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United States v. Castillo-Nava

United States District Court, D. New Mexico

September 6, 2018

UNITED STATES OF AMERICA, Plaintiff,
v.
BENITO CASTILLO-NAVA, Defendant.

          James D. Tierney Acting United States Attorney Jonathon M. Gerson Stephen R. Kotz Reeve L. Swainston Cynthia L. Weisman Assistant United States Attorneys United States Attorney's Office Albuquerque, New Mexico Attorneys for the Plaintiff

          Phillip G. Sapien Sapien Law, LLC Albuquerque, New Mexico Attorneys for the Defendant

          MEMORANDUM OPINION AND ORDER[1]

         THIS MATTER comes before the Court on the Sealed Objections to the Pre-Sentence Investigation Report and Request for a Downward Departure or Variance Submitted on Behalf of Defendant Benito Castillo-Nava, filed July 12, 2017 (Doc. 913)(“Objections”). The primary issue is whether a 2-level dangerous-weapon enhancement under U.S.S.G. § 2D1.1(b)(1) is appropriate solely because Defendant Benito Castillo-Nava offered, to the leader of a drug-trafficking organization, to satisfy a drug debt by delivering five firearms to the organization. The Court concludes that such an enhancement is not appropriate and sustains the Objections.

         FACTUAL BACKGROUND

         In March 2011, Drug Enforcement Agency (“DEA”) agents began actively investigating a drug-trafficking organization based in Albuquerque, New Mexico. In that month, the organization purchased forty firearms from undercover agents. After the ensuing arrests on firearm charges, the DEA further investigated the organization, and it determined that the organization's activities were facilitated though the use of ever-changing cellular telephones and telephone numbers. DEA agents secured court-authorized wiretaps on four cellular telephones owned by the organization's leader, Homero Varela.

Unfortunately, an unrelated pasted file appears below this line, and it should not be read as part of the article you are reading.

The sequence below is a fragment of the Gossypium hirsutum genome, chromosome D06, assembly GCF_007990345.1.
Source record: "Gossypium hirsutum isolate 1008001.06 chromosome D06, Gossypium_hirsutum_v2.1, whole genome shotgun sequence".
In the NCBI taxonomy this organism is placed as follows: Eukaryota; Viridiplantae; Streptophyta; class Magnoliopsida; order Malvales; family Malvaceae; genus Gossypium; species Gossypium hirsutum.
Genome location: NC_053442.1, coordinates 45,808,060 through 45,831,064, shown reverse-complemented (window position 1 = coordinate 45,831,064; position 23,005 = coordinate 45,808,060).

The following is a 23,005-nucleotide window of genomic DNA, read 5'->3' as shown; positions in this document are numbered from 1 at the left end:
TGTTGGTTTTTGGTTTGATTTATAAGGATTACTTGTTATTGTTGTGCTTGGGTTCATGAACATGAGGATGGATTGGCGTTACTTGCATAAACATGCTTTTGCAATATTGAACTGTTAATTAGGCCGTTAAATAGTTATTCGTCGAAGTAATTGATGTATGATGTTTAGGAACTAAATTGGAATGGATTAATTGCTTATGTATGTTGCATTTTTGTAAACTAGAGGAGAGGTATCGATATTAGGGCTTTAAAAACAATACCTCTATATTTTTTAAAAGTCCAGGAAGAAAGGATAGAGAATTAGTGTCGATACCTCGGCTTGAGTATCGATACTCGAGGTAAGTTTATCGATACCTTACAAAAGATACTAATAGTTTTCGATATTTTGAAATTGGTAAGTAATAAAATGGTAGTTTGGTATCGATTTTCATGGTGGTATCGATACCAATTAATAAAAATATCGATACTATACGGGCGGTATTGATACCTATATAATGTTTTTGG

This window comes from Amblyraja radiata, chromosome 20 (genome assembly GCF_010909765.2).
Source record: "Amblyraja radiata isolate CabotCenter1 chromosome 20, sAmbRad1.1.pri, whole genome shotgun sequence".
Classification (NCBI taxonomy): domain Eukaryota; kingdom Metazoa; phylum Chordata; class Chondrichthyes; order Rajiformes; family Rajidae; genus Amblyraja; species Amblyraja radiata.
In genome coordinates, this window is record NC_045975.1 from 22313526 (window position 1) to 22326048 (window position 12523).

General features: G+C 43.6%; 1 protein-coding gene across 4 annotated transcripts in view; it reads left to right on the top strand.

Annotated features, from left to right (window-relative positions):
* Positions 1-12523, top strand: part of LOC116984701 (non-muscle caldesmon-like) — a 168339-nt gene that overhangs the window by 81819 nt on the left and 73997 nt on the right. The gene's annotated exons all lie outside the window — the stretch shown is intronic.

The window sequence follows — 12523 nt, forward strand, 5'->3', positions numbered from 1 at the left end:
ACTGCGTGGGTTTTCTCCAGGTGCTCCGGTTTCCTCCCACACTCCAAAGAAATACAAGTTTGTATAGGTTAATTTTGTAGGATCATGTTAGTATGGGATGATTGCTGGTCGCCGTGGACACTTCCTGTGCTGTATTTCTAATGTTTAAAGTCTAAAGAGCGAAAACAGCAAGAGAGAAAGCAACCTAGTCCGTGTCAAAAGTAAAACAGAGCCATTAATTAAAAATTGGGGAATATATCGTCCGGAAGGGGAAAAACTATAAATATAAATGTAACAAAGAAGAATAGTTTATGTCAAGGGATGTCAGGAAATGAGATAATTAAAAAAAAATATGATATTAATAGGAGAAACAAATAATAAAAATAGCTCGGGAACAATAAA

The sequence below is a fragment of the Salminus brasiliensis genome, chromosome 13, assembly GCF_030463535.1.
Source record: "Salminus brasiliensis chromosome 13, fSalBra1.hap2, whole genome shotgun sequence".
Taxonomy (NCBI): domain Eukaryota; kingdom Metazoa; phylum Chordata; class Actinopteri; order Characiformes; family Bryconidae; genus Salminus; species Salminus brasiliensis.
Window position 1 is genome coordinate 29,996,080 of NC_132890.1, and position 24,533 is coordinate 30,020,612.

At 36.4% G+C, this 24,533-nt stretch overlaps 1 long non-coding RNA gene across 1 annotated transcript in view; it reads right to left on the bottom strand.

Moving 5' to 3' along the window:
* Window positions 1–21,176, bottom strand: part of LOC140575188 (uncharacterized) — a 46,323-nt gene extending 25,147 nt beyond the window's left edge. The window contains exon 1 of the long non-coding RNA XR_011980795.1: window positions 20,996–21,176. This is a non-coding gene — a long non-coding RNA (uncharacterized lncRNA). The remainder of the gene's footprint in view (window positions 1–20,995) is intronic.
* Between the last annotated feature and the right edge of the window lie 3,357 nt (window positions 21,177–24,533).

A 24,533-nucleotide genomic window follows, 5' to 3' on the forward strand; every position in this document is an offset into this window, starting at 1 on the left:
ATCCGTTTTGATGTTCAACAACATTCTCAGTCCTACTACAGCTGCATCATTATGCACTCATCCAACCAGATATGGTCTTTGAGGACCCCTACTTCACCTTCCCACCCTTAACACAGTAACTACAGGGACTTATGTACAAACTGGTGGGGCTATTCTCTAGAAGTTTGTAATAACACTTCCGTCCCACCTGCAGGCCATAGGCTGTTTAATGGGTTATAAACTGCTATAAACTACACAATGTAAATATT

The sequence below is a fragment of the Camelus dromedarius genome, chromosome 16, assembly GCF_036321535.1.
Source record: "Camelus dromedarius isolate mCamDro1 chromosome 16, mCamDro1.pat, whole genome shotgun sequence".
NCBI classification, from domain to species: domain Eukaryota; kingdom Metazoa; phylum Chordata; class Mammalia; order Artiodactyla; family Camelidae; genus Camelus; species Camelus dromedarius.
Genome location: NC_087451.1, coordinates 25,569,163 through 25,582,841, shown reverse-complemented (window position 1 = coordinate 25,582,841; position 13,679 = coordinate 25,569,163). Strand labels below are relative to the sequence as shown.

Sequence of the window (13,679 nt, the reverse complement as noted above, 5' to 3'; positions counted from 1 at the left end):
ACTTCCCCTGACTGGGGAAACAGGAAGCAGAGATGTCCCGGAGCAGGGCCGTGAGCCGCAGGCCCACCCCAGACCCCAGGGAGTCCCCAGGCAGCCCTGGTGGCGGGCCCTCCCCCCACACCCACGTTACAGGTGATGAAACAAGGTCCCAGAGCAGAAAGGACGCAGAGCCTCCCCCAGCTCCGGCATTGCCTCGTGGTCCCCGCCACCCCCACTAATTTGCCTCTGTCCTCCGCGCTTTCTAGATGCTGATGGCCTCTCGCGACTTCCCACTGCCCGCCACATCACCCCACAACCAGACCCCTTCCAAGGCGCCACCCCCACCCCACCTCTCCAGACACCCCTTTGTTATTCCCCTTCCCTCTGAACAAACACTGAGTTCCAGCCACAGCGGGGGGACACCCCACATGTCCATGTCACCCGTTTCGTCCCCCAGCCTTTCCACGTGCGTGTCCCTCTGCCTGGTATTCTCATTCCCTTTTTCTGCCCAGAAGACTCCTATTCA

Those wiretaps intercepted ten pertinent telephone calls between Varela and Castillo-Nava. In a call that occurred on August 25, 2011, Varela and Castillo-Nava discussed cocaine trafficking and the price of cocaine in El Paso, Texas. In addition, in another intercepted call, Varela and Castillo-Nava discussed numerous firearms -- including an AK-47, a Glock 9 handgun, an Uzi fitted with a silencer, and two unsilenced Uzis -- that Castillo-Nova offered as payment for a dug debt. Based on the intercepted telephone calls, the DEA determined that Castillo-Nava was a facilitator of drug transactions for the Varela organizations and that those transactions accounted for one kilogram of cocaine.

         PROCEDURAL BACKGROUND

         On January 24, 2012, Castillo-Nava was indicted for conspiracy to distribute a controlled substance and use of a telephone to facilitate a drug trafficking offense. See Indictment at 2, 9, filed January 24, 2012 (Doc. 1). At approximately 6:30 a.m. on January 26, 2012, DEA agents and other law-enforcement personnel arrested Castillo-Nava at his residence without incident. On February 25, 2015, Castillo-Nava was charged with Misprision of a Felony, an offense defined by 18 U.S.C. § 4. See Information at 1, filed February 25, 2015 (Doc. 737). Castillo-Nava pled guilty and indicated:

Beginning in or about May 2011, and continuing until on or about January 2012, in Bernalillo County, in the State and District of New Mexico, and elsewhere, the Defendant, Benito Castillo-Nava, having knowledge of the actual commission of a felony, to wit: a federal felony offense, did conceal the same and did not as soon as possible make known the same to some judge or other person in civil or military authority under the United States.